July 2017





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Tufts University
Tisch Fellow


We’re celebrating our incredible interns without whom this year’s Summer Programming would not have been possible. Thanks to their hard work and dedication, we’ve been able to gain insight as to AFH’s overall impact and community reach. Plus, they’ve each brought their unique perspective and experiences to the AFH Family. Get to know our four interns: Grace (Programs), Taylor (Exhibitions), Jane (Programs) and David (Communications), here.​

I chose to work at AFH because it was an internship that I was genuinely interested in. When I was applying for placements with my fellowship, I tried to choose ones that were more catered to my Political Science major but AFH was the one that I really wanted. I connected to it a lot because A) AFH benefits communities similar to the one I grew up in B) my parents are artists so I felt really comfortable in this space and C) I love art myself and wanted to experience it in a professional setting.


This summer, I've been working on 'impact storytelling,’ which means I've been interviewing alumni and getting in-depth stories on their AFH experience and how AFH has impacted their futures. I've also been really involved with the alumni database, so basically sifting through the surveys/data and compiling them.


Overall, my goals are to contribute to AFH to the fullest extent that I can; learn more about art as a business process, learn how to carry myself in a professional space, while learning how to network and connect with others.


My favorite thing about AFH has been the workspace and the people. Everyone is so dedicated and hardworking but also it's a really welcoming place at the same time. Also I just really like AFH as a concept in general, with the teens being so involved in each project.


During my time here, I've learned a lot about how nonprofits function. I've also learned how to improve at interviewing people and navigating that. One thing that surprised me but also makes a lot of sense is something that Claudia said: “The teens are the consumers but also the product.” It's interesting to see how they fit into the process. Another thing that surprised me was how relaxed everything is while also being really professional.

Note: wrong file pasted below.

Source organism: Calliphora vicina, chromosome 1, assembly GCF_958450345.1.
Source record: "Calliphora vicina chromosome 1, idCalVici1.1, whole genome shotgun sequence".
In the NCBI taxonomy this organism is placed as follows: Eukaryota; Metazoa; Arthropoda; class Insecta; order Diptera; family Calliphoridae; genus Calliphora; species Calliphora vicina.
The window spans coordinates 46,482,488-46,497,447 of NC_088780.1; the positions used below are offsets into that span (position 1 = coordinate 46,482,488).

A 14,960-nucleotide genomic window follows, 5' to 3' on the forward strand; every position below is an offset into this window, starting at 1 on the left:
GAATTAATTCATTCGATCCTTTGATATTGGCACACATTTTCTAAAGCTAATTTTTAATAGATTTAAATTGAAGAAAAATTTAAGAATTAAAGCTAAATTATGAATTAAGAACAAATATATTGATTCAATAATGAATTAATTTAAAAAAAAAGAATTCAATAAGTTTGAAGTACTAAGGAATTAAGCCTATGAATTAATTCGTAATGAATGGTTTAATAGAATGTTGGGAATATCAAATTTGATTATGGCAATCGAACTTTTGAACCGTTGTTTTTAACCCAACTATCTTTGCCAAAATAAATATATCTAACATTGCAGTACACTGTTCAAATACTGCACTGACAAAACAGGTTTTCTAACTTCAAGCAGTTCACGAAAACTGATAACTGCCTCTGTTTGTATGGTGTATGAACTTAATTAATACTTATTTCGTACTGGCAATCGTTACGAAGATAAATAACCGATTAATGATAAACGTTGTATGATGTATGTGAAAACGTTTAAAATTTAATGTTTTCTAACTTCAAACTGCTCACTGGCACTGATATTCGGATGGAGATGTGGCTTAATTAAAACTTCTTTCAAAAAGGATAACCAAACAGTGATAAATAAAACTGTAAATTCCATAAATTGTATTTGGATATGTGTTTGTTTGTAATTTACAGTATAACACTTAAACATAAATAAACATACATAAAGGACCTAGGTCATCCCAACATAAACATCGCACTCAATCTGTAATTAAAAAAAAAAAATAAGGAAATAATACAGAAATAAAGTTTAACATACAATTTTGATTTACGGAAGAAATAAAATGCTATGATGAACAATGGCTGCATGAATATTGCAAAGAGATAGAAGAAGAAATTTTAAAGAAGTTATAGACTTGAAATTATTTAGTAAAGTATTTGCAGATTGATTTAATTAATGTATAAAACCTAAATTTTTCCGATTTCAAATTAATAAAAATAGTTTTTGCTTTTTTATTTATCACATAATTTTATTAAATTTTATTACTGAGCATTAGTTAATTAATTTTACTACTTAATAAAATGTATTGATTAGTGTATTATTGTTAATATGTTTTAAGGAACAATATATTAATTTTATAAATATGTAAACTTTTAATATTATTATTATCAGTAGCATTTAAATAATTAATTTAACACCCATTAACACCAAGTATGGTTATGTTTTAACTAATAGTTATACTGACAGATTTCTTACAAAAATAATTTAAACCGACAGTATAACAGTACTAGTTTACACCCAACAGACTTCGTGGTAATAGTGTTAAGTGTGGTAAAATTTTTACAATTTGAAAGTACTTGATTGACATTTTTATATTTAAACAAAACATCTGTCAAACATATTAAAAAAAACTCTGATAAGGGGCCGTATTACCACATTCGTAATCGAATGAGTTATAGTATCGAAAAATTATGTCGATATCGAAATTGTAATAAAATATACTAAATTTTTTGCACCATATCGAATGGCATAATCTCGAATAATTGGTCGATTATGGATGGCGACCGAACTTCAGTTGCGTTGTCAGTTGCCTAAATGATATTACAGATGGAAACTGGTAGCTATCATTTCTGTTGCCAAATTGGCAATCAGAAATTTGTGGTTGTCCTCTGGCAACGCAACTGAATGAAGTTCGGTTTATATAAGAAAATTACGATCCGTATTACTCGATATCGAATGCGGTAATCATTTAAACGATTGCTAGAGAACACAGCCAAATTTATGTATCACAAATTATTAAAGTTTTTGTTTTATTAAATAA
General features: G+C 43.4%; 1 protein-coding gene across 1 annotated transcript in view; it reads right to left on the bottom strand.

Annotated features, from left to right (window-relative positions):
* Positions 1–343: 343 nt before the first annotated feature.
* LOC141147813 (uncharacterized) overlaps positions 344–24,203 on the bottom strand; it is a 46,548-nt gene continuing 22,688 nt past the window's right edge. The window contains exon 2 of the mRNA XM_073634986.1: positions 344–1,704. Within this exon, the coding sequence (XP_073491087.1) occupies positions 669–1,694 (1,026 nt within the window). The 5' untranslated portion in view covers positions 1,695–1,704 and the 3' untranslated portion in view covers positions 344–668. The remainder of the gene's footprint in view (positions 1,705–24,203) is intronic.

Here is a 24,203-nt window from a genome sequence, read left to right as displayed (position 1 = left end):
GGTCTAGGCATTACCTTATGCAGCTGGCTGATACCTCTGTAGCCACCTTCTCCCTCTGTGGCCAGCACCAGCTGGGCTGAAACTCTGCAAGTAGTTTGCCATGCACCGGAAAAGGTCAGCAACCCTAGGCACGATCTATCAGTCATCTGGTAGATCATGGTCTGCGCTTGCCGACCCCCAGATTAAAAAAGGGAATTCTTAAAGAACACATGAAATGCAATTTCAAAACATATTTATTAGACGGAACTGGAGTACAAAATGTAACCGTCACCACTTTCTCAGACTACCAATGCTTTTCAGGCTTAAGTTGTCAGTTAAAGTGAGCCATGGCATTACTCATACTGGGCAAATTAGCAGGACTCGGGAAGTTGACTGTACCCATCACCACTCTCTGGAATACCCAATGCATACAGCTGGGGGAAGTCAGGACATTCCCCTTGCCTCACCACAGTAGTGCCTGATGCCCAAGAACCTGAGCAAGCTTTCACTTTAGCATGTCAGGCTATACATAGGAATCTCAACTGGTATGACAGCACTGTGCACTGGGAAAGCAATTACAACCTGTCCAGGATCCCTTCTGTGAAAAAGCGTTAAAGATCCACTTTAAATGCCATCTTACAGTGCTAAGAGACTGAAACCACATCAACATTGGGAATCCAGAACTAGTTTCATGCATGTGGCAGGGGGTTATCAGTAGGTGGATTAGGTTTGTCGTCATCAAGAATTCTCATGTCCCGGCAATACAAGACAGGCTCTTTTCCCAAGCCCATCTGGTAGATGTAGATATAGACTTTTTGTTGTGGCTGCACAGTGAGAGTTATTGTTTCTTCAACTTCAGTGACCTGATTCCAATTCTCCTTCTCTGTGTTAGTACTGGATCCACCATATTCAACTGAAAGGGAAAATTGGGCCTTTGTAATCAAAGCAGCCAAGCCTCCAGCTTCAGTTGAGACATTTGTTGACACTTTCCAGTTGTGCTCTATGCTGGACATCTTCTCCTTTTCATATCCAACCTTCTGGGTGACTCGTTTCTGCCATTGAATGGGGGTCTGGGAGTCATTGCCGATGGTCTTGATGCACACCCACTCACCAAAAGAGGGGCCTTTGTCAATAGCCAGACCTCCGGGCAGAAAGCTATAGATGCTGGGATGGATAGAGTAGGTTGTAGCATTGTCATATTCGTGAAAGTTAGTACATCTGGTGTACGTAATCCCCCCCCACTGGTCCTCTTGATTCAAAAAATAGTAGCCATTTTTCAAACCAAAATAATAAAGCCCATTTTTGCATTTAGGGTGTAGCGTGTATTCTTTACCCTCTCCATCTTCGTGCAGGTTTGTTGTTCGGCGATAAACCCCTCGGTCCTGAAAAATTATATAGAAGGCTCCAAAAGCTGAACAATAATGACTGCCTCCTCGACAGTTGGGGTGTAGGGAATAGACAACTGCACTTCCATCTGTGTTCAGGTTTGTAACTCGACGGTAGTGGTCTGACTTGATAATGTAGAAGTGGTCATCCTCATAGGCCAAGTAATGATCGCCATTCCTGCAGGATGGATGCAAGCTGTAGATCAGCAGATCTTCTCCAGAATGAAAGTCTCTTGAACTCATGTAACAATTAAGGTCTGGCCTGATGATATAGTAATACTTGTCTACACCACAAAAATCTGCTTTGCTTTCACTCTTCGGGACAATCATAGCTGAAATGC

I chose to work with AFH because I was drawn to the inspiring mission and the positive, energetic environment that is cultivated in the workplace. Every day I work surrounded by the teens, and can see the impact that AFH is having on their lives.


Although I haven't been here long, I've been analyzing AFH's social media posts for what works well and what could use improvement. I will also be identifying content for sharing, pitching ideas for original articles, finding ways for the teens to have hands-on involvement in our channels, and, eventually, helping to revamp our YouTube page.


While I'm at AFH, I will gain hands-on experience with social media marketing and learn what requirements and constraints the nonprofit status places on that. I'm also excited to develop original content, which will almost always involve working directly with the teens. And lastly, I want to meet many of the great people involved with AFH, and learn about their experiences in and outside of AFH.


So far, my favorite thing about AFH has been the wonderful and welcoming people I get to see everyday — I'm not the best at learning names, but it seems that most everybody has already learned mine! I'm amazed every day at the incredible talent that the teens have, and the skills that they are gaining and developing.






Studio Institute's

ARTS Intern

I chose to work at AFH because I was drawn to the mission at Artists For Humanity along with its creative environment.


This summer, I have been cataloguing the painting inventory, preparing art proposals for clients and curating the walls for the third floor painting studio. Ideally, by the end of my time here at AFH I'd like to have improved my teamwork skills, build lasting connections and relationships and gather more insight into a future career path for myself.